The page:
He is our common bond, and it is our collective relationship with Him that enables us to be a community. We function best as a community when our surrender and humility to Jesus overflows into our relationships with one another.

This is the picture revealed to us in the book of Acts where, "All who believed were together and held everything in common..." (Acts 2:44 NET). Again we're told, "The group of those who believed were of one heart and mind, and no one said that any of his possessions was his own, but everything was held in common" (Acts 4:32).

What was their secret?

I wrote a post recently about the value of a team in leadership transition. It got me thinking, "How does a church develop a leadership team?" This got me to reflect on what the church's foundation is for being a team. The early church "held everything in common." This is what made them a true community.

[bctt tweet="The early church held everything in common, which made them a true community"]

The biblical Greek word for this commonality is koinonia (1 Cor 10:16 NKJV), which is also where we draw the word communion. As mentioned above, what draws believers together when celebrating communion is our common relationship with Jesus.

This is what Jesus prayed for on the night He was betrayed—

“I am not praying only on their behalf, but also on behalf of those who believe in me through their testimony, that they will all be one, just as you, Father, are in me and I am in you. I pray that they will be in us, so that the world will believe that you sent me." (John 17:20-21 NET)

The apostle Paul exhorts the church in Philippi with a similar heart—

Do nothing out of selfish ambition or vain conceit. Rather, in humility value others above yourselves, not looking to your own interests but each of you to the interests of the others. In your relationships with one another, have the same mindset as Christ Jesus: (Phil 2:3-5 NET)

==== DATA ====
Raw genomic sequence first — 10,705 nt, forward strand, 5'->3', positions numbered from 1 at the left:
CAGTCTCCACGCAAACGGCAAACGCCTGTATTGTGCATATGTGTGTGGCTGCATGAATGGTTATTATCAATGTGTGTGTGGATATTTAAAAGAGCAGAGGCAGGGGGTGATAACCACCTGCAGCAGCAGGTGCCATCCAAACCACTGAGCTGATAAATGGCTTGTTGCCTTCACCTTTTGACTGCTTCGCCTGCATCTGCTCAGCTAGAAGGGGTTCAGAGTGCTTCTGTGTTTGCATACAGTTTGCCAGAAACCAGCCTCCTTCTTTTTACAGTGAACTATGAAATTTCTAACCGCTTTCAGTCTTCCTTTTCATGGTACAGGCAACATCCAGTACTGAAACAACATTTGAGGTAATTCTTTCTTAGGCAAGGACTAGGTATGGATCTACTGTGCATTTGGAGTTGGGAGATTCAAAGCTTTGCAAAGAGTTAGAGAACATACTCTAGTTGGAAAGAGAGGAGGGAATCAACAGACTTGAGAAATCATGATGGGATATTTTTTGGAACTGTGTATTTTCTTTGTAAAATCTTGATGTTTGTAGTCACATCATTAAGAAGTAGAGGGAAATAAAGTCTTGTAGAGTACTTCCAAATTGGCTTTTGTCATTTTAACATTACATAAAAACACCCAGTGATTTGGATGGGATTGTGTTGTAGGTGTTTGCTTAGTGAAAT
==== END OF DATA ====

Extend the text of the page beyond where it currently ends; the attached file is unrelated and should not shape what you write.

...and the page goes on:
Humble leadership

When we experience this type of community as a church body, we have the proper foundation for developing a leadership team. It reflects the nature of the chief Shepherd, Jesus (1 Peter 5:1-5).

Next week I'll look at how to build a leadership team on this foundation. If you haven't read the 3-part series on leadership transition, links for the first two posts are in the third post. Here's the link–Leadership Transition and the Value of a Team

What do you think is needed for building a leadership team on a solid foundation?

Stay tuned!

Are You Casting a Shadow, or In Someone's Shadow?

Photo credit: Ptr Larry Anderson Over the past few weeks I've been filling in for a pastor on sabbatical. I'm in Juneau, Alaska as part of a team of five pastors who've served this church (and their pastor) over the past several months. Each of us brings a different style and area of ministry focus.

It's a healthy church body and my role is primarily working with discipleship and developing leaders. In my opinion, I've got the gravy job. Most of the nuts and bolts ministry work was done before I got here. So I'm thankful for my fellow Poimen Ministries pastors, including those serving in other places.

This third and final post, in a series on leadership transition, is a combination of questions and thoughts to help you look toward and plan for a good transition of leadership.

Leadership Transition—part 3

If you've followed along, this is the 3rd post related to the story of leadership transition from King Solomon to his son Rehoboam, as told in 2 Chronicles 10. If not, you might want to review the previous two posts in this series. The first is– The Importance of Passing the Baton Well, and the second is– Leadership Transition and the Value of a Team.